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100 Fantasy Football Tips in 100 Days, Day 98: How Many Lineups to Play | The DC Times

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100 Fantasy Football Tips in 100 Days, Day 98: How Many Lineups to Play

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At DraftKings, I discussed why I believe it’s acceptable to play multiple lineups in cash games:

There’s not too much discussion about the merits of multi-entry in DraftKings tournaments—most people agree that you can enter a GPP a bunch of times and still maintain a positive expected value—but there’s a fierce debate over how many lineups you should construct for cash games (head-to-heads, 50/50s, and three-man leagues).

Popular wisdom suggests that daily fantasy players should enter just a single lineup into cash games—their “optimal” lineup with all of their top values, or as many of the top values as they can fit under the salary cap. I disagree with the idea that there is one true “optimal” lineup, as well as the notion that playing just a single lineup in cash games is a smart strategy.


The Problem with Counting Lineups

I first want to address an important related idea, which is that what determines risk is the number of lineups you play on DraftKings. Instead, risk depends on the number of players you use, the way you combine those players, and the amount of money you have on each player/combination.

Player A might use two different lineups that have completely different players from each other—18 different players in an NFL contest—while Player B might have two lineups with every player the same except one (10 different players across the two lineups). Who is taking on the greater amount of risk? Clearly Player B.

When you frame the issue in this way, it becomes clear that what matters shouldn’t be the total number of lineups, but the total player exposure. How much exposure do I have to this player and how much money do I have on him? In the case of Player B, the total risk and player exposure would be almost exactly the same as with someone who used just a single lineup, while Player A’s diversification would make his risk/reward much different.



The key word there is ‘diversification’: the risk you assume has little to do with how many lineups you play and more to do with how much you diversify those lineups, i.e. how many players you use and what type of exposure you have to them. In a world with perfect knowledge, we should indeed use a single cash lineup optimized around our values. There’s indeed only one true set of players that will optimize a lineup’s projected points.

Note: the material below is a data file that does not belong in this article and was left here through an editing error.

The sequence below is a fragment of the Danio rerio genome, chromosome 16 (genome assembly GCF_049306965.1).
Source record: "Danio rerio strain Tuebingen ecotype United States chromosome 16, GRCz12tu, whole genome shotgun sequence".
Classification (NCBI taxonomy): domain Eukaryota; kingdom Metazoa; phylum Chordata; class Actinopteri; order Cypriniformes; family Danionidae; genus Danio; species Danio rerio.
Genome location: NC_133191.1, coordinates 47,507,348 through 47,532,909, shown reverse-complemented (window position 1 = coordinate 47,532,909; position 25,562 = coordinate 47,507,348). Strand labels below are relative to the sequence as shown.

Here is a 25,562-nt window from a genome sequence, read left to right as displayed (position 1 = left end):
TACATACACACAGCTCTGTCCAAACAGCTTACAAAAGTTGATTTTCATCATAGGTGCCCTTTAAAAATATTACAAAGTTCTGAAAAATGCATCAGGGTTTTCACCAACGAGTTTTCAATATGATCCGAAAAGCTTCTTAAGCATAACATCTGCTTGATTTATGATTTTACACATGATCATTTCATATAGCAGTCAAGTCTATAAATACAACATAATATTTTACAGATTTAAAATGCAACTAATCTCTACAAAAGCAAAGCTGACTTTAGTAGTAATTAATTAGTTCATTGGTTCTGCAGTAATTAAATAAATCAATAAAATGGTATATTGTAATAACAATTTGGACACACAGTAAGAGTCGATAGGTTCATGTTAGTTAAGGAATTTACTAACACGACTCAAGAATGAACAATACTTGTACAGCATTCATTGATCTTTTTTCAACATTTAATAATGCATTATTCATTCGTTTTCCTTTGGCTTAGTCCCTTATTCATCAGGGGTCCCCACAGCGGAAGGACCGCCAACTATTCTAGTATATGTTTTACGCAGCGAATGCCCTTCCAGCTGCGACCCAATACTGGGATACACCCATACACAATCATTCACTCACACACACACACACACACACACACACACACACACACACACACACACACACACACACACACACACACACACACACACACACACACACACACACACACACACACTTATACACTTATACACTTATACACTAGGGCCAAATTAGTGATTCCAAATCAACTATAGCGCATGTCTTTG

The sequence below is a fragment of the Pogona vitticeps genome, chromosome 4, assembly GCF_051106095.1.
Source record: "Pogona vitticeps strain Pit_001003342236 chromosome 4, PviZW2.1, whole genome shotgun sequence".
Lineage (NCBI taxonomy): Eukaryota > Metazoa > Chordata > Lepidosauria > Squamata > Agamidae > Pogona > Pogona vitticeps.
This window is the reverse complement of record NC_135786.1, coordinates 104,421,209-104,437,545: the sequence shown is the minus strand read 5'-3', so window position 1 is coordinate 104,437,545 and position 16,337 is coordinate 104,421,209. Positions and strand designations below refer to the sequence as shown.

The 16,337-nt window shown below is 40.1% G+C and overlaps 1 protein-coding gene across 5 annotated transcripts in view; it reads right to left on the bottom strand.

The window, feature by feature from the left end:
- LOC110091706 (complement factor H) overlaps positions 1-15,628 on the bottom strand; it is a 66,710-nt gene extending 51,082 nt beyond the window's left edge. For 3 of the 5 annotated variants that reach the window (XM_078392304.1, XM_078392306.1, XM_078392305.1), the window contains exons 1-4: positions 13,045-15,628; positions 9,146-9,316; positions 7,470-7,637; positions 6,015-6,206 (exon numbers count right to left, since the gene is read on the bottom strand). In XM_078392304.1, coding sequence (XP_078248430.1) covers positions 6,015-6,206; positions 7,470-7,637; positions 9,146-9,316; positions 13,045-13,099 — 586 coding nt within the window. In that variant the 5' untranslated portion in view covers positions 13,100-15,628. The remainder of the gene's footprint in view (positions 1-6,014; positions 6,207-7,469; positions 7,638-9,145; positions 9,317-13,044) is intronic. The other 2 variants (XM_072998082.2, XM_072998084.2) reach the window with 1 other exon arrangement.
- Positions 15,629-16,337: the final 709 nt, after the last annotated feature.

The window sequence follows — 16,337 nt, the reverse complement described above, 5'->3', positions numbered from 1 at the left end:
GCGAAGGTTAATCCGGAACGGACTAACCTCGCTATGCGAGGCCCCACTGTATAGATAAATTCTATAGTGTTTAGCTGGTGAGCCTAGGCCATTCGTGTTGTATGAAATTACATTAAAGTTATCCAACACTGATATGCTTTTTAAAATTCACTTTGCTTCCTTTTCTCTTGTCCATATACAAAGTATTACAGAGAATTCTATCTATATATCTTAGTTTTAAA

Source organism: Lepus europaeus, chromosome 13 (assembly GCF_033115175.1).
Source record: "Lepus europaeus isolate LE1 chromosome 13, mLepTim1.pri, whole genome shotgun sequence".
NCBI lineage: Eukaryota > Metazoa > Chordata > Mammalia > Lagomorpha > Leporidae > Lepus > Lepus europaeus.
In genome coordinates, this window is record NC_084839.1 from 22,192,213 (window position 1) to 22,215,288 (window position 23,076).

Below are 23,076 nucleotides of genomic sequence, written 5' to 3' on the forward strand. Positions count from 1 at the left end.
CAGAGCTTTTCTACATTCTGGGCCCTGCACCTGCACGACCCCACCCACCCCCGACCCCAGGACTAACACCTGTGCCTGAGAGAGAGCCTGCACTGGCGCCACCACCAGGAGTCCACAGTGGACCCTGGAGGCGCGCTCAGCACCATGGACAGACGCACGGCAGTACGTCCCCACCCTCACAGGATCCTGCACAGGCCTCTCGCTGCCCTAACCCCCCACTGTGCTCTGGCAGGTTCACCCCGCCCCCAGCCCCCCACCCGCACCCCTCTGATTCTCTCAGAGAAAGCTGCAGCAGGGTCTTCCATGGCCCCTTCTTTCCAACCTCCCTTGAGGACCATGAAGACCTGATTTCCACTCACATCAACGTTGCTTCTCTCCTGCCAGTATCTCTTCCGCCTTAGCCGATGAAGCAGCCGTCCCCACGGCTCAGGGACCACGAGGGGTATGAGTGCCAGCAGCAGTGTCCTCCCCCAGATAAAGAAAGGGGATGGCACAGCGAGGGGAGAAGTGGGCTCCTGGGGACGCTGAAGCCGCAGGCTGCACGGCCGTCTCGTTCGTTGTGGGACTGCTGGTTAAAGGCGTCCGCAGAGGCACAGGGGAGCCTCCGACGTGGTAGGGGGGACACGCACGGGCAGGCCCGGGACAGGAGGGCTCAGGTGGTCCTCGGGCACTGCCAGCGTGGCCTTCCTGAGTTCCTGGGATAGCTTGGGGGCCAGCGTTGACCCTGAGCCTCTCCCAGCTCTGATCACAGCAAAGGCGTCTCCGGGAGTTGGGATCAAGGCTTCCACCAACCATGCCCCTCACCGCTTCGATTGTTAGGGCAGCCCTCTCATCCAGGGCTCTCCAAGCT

The problem is that we don’t have perfect knowledge of outcomes. We’re fallible, our projections are fallible, and our player values are fallible. One of the biggest mistakes a daily fantasy owner can make is not being aware of their own fallibility.

We see this all the time in the NFL when teams give up a king’s ransom to trade up in the draft to snag “their guy.” Many times, the only way those moves work out for the team trading up is if they get exactly what they think they’re getting. They fail to realize that the draft is a game of probabilities, and no one has perfect knowledge of how future events will unfold. They don’t say to themselves, “This is what we think and we’re pretty confident we’re right, but what happens if we aren’t?”

When we assume that our projections and values are flawless, we create an extremely fragile system for creating lineups. Every week, there are numerous players all ranked near one another in terms of value. To use one player because he’s projected to score 0.1 points more than another requires a level of confidence in your predictions that is simply unattainable.

Once we start to account for our own fallibility—once we acknowledge the fact that, hey, we could just be wrong—it opens up the door for greater diversification.

Here’s the full article.

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